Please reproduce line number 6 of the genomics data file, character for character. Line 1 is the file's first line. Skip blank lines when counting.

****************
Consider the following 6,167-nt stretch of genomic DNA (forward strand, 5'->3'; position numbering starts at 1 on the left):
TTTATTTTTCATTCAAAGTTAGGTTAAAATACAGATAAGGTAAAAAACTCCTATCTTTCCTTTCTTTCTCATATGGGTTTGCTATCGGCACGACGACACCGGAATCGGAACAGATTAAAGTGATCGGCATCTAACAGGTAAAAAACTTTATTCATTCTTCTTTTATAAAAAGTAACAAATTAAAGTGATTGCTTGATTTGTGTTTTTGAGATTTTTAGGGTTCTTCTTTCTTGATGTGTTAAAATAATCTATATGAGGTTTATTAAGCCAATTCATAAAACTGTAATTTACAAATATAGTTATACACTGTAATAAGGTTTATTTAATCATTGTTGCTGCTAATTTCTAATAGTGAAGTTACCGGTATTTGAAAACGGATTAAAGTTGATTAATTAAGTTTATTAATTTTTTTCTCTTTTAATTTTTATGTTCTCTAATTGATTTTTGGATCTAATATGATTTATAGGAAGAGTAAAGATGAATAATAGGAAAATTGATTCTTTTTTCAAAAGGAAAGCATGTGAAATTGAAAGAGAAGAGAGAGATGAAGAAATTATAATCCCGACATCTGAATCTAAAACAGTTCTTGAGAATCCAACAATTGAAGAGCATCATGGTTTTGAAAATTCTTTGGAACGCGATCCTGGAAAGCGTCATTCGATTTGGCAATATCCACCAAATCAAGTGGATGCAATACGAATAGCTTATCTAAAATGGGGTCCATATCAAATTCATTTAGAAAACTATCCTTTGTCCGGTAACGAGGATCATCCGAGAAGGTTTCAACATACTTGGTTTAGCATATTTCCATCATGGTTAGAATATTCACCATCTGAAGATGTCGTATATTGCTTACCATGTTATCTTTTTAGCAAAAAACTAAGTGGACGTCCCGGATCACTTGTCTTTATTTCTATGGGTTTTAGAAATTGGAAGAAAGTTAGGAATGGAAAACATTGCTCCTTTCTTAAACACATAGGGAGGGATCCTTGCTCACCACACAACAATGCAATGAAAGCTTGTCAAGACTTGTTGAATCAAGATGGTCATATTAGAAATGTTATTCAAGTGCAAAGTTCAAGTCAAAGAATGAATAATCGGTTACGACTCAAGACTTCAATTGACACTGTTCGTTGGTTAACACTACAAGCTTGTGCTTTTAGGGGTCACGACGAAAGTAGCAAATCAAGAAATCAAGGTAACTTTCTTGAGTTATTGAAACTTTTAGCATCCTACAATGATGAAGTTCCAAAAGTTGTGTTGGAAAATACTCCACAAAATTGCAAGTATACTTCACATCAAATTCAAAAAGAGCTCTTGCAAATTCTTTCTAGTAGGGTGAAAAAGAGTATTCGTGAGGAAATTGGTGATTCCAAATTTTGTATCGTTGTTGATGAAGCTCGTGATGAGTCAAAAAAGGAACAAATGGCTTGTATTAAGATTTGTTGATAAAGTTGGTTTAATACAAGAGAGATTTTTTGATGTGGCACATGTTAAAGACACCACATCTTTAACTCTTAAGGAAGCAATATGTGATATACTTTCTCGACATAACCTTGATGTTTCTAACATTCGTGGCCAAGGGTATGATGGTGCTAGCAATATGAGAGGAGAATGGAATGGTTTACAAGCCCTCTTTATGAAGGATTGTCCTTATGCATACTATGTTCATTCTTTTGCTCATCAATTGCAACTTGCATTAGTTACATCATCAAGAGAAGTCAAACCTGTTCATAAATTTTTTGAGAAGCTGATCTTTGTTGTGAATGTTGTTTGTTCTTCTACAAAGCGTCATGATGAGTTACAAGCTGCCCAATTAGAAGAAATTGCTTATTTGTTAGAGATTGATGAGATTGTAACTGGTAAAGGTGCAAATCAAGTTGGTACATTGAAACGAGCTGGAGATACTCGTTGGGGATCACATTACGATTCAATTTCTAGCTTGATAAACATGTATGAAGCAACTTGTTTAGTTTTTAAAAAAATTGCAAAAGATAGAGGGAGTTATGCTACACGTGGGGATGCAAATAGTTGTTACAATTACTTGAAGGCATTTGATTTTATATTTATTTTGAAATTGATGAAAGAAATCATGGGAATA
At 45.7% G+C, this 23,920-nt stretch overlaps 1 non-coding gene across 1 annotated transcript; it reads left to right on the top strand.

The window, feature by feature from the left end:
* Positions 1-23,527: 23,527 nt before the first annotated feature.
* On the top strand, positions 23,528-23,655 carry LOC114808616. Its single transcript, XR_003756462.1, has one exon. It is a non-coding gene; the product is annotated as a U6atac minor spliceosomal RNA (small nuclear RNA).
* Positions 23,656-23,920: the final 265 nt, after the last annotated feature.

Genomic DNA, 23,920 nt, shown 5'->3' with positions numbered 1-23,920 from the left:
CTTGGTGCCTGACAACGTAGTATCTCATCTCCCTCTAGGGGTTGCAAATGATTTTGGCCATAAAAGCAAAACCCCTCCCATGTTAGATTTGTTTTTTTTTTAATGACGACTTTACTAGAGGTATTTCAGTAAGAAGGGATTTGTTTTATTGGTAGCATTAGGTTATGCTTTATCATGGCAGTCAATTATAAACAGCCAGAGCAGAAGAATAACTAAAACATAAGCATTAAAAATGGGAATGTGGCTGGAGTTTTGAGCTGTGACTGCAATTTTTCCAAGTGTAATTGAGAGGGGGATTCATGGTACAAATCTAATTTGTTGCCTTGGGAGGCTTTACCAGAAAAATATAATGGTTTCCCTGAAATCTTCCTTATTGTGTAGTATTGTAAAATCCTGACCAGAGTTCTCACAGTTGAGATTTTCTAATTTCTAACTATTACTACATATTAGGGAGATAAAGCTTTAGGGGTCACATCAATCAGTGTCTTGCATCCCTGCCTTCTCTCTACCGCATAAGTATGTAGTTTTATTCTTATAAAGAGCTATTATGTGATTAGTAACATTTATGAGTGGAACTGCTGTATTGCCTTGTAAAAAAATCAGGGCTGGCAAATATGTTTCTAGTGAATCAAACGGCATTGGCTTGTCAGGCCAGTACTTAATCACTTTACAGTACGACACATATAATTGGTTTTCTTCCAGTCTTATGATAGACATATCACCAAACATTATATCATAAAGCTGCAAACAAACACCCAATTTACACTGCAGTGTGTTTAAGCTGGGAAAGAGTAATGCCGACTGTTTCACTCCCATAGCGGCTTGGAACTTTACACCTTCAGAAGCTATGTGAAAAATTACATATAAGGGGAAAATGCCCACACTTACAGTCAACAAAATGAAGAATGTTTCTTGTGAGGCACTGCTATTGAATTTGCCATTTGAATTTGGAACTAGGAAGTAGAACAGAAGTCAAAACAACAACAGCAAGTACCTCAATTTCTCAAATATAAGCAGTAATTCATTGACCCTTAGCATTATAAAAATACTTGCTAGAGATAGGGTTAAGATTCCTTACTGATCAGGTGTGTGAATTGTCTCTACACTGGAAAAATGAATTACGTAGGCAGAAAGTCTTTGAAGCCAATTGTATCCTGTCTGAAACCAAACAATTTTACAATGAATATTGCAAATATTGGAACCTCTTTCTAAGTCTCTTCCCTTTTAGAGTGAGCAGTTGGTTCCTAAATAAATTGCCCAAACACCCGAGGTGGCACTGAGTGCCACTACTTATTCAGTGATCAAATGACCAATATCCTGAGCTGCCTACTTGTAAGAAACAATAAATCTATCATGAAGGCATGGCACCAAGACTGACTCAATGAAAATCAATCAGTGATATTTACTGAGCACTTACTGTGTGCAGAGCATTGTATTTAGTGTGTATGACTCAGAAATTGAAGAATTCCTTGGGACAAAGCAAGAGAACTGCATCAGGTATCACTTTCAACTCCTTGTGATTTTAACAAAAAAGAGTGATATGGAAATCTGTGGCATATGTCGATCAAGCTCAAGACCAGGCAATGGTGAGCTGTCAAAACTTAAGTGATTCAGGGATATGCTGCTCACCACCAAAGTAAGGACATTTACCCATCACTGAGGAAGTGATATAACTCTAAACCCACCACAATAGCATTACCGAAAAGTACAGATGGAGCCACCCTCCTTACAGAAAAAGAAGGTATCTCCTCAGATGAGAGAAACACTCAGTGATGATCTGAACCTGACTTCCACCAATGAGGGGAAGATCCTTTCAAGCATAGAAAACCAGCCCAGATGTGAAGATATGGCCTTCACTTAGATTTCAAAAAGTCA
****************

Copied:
* On the top strand, positions 23,528-23,655 carry LOC114808616. Its single transcript, XR_003756462.1, has one exon. It is a non-coding gene; the product is annotated as a U6atac minor spliceosomal RNA (small nuclear RNA).